Moreover, the decline in UK bond yields since Labour won power on 1 May - a good indicator of how much faith the global investment community has in the country's economic prospects - looks set to continue, as the Government shows investors it is even more committed to low inflation than the Conservative Party was.
"Moving policy power from government bureaucrats to professional bankers shows there is deep respect among the Labour politicians for the central bank," says Ravi Shankar, fund manager at Zurich Investment Management. "I really like the way they're acting."
Gilts had their best day for almost three years last week after the Chancellor of the Exchequer, Gordon Brown, put the Bank of England in charge of British interest rate policy.
Even though Brown also raised base rates by a quarter-point to 6.25 per cent, which would typically spark a bond market sell-off, benchmark 10- year gilts soared. Investors drove the value of British gilts up by more than pounds 2 per pounds 100 bond, knocking 30 basis points off the yield.
Based on the Bank of England's calculation that each 1-basis-point drop in yield trims pounds 25m per year off the interest rate bill on the national debt, that's an annual saving of pounds 750m.
To check what investors think of Britain's chances of matching Germany's recent record of keeping inflation under control, it is instructive to compare how much investors are charging to lend to the two countries by buying their bonds.
The annualised gap between 10-year UK and German yields - a measure of the additional risk investors perceive in gilts - has dropped to 140 basis points from more than 180 basis points before the election. The narrower the gap, the more investors believe Brown won't blow it by letting inflation get out of control. Investors have more faith in Labour's Flash Gordon, it seems, than they had in cuddly Kenneth Clarke.
Joanne Collins, the Nomura Research Institute UK economist who tipped gilts at the beginning of the year as the best bond market to buy in 1997, says she expects the yield spread between gilts and German bonds to narrow to 125 basis points in the coming months, with a 100-basis-point spread achievable further down the road.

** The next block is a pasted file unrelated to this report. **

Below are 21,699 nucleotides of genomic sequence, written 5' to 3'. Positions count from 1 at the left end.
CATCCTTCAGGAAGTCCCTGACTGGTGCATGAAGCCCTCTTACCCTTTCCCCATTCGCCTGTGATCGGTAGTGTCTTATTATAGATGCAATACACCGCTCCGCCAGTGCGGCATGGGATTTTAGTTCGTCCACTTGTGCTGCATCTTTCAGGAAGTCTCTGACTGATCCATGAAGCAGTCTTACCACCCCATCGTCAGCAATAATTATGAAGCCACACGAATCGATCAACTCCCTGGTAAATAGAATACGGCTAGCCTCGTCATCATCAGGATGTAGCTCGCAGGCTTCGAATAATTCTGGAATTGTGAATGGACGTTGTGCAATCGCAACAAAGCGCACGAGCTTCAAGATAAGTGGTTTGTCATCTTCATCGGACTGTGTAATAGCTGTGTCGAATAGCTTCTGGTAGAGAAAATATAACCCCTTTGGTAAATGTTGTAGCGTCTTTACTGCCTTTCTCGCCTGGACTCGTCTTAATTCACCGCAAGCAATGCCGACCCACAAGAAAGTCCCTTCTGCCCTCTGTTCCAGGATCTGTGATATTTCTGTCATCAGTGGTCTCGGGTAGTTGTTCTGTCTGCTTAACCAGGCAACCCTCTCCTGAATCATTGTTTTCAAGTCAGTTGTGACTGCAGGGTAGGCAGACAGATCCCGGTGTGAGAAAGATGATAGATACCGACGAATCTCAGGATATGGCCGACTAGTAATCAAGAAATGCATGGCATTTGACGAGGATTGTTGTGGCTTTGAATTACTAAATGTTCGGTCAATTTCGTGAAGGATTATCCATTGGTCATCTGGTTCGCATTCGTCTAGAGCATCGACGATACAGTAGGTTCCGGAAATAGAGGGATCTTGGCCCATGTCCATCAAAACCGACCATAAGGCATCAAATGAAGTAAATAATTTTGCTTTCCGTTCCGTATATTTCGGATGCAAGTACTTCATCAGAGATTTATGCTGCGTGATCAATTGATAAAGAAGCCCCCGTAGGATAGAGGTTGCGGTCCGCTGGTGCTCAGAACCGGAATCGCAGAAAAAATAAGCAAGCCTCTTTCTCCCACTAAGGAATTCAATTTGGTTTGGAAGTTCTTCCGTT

"The new government will take a very proactive stance in establishing credibility with the financial markets," says Ms Collins. "Labour wishes to be seen as more economically responsible than the previous government."
Investors applauded the move to let the central bank set rates, which Mr Brown said was designed to free monetary policy from political pressure. In future the central bank will take the flak for raising interest rates.
"The hard work is now ahead of the central bank," says Sven Rump, a fund manager at Vontobel Investment Management. "It takes a long time to build credibility, and it is easy to lose it."
Mr Rump, who increased the gilt investments in his portfolios even before the election, says the bank's independence will make a big difference in increasing the attractiveness of gilts to overseas investors. He also sees the gilt yield premium to German bunds narrowing to 100 basis points by the end of the year, cutting Britain's interest rate bill by a further pounds 1bn.
Labour's shift on the control of monetary policy brings Britain into line with other countries such as Germany, France and the US. Investors typically are willing to lend more cheaply to countries where politicians do not hold the interest rate reins, because they tend to have a better record of fighting inflation.
Since the Reserve Bank of New Zealand was granted independence under a 1989 act of parliament, for example, the country's underlying rate of inflation has halved. Central bank Governor Donald Brash's employment contract obliges him to keep the annual underlying inflation rate between zero and 3 per cent. Miss the target, and he can be dismissed by the government.
His job looks safe. New Zealand inflation was down to an annual rate of 1.97 per cent in March, from 2.4 per cent at the end of 1996. Moreover, the central bank is predicting inflation will fall to 1.5 per cent in the second half of this year, then to 1 per cent early next year. In three years' time, inflation is expected to be about 2 per cent.
Foreign investors have rewarded the New Zealand central bank's inflation achievements by driving bond yields down to about 7.7 per cent from more than 12 per cent at the beginning of the decade.
Gilt yields are not likely to halve from their current level. Still, the prospect of further rate rises from the Bank of England in the coming months, as it tries to push the inflation rate down to the government's target of 2.5 per cent or less, means that gilts should prove more profitable than other European bond markets.
"Central bank credibility is built up in a hard manner. You have got to play tough to begin with," says Mr Shankar at Zurich Investments. "I don't see any danger of a resurgence of inflation."
Moreover, while Mr Brown said earlier this week that it remained highly unlikely that the UK would join a single European currency on the 1 January 1999 start date, investors perceive the Labour government as more likely to join in European monetary union project than a Conservative administration would have been.
Although Labour has promised to hold a referendum before Britain would consider joining a single currency, Ms Collins of Nomura believes that "the odds that Labour will guide the UK towards EMU have risen sharply, even if it doesn't happen in the first wave."
If the UK begins to look more likely to join monetary union, its bond yields would fall to match those in Germany, which sets the pace for European bond yields.
As Sven Rump of Vontobel put it, Labour's election victory could well mean "welcome to the euro" for UK citizens. Last week Flash Gordon helped prepare the way. Copyright: IOS & BloombergReuse content